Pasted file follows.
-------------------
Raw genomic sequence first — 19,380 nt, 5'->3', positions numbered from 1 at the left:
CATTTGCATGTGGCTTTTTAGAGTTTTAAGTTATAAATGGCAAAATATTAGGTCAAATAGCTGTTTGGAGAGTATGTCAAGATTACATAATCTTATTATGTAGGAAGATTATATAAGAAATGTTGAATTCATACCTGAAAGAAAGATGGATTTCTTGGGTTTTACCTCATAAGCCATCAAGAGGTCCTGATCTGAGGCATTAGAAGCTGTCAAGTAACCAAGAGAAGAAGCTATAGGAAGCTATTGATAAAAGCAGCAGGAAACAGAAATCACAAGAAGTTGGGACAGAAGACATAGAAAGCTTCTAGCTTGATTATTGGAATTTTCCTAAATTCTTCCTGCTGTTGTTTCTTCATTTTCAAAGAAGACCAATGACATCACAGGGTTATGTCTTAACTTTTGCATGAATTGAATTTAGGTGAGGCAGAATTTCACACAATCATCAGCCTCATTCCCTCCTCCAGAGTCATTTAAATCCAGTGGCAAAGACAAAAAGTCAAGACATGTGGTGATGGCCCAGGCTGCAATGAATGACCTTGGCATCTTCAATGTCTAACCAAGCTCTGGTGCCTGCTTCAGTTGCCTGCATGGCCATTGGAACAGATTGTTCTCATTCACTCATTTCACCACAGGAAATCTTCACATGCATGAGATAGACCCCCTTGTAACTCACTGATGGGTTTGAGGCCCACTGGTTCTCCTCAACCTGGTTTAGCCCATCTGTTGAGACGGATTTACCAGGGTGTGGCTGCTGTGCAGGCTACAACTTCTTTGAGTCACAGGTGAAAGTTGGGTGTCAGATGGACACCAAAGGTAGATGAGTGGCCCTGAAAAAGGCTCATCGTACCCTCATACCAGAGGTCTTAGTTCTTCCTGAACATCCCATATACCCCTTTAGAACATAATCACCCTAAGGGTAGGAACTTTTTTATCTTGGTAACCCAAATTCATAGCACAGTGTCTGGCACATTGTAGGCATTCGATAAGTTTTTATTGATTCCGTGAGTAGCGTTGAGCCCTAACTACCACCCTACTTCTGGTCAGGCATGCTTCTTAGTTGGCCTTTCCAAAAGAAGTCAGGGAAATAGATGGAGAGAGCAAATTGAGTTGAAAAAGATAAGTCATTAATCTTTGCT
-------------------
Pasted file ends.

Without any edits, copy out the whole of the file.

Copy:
Raw genomic sequence first — 19,380 nt, 5'->3', positions numbered from 1 at the left:
CATTTGCATGTGGCTTTTTAGAGTTTTAAGTTATAAATGGCAAAATATTAGGTCAAATAGCTGTTTGGAGAGTATGTCAAGATTACATAATCTTATTATGTAGGAAGATTATATAAGAAATGTTGAATTCATACCTGAAAGAAAGATGGATTTCTTGGGTTTTACCTCATAAGCCATCAAGAGGTCCTGATCTGAGGCATTAGAAGCTGTCAAGTAACCAAGAGAAGAAGCTATAGGAAGCTATTGATAAAAGCAGCAGGAAACAGAAATCACAAGAAGTTGGGACAGAAGACATAGAAAGCTTCTAGCTTGATTATTGGAATTTTCCTAAATTCTTCCTGCTGTTGTTTCTTCATTTTCAAAGAAGACCAATGACATCACAGGGTTATGTCTTAACTTTTGCATGAATTGAATTTAGGTGAGGCAGAATTTCACACAATCATCAGCCTCATTCCCTCCTCCAGAGTCATTTAAATCCAGTGGCAAAGACAAAAAGTCAAGACATGTGGTGATGGCCCAGGCTGCAATGAATGACCTTGGCATCTTCAATGTCTAACCAAGCTCTGGTGCCTGCTTCAGTTGCCTGCATGGCCATTGGAACAGATTGTTCTCATTCACTCATTTCACCACAGGAAATCTTCACATGCATGAGATAGACCCCCTTGTAACTCACTGATGGGTTTGAGGCCCACTGGTTCTCCTCAACCTGGTTTAGCCCATCTGTTGAGACGGATTTACCAGGGTGTGGCTGCTGTGCAGGCTACAACTTCTTTGAGTCACAGGTGAAAGTTGGGTGTCAGATGGACACCAAAGGTAGATGAGTGGCCCTGAAAAAGGCTCATCGTACCCTCATACCAGAGGTCTTAGTTCTTCCTGAACATCCCATATACCCCTTTAGAACATAATCACCCTAAGGGTAGGAACTTTTTTATCTTGGTAACCCAAATTCATAGCACAGTGTCTGGCACATTGTAGGCATTCGATAAGTTTTTATTGATTCCGTGAGTAGCGTTGAGCCCTAACTACCACCCTACTTCTGGTCAGGCATGCTTCTTAGTTGGCCTTTCCAAAAGAAGTCAGGGAAATAGATGGAGAGAGCAAATTGAGTTGAAAAAGATAAGTCATTAATCTTTGCT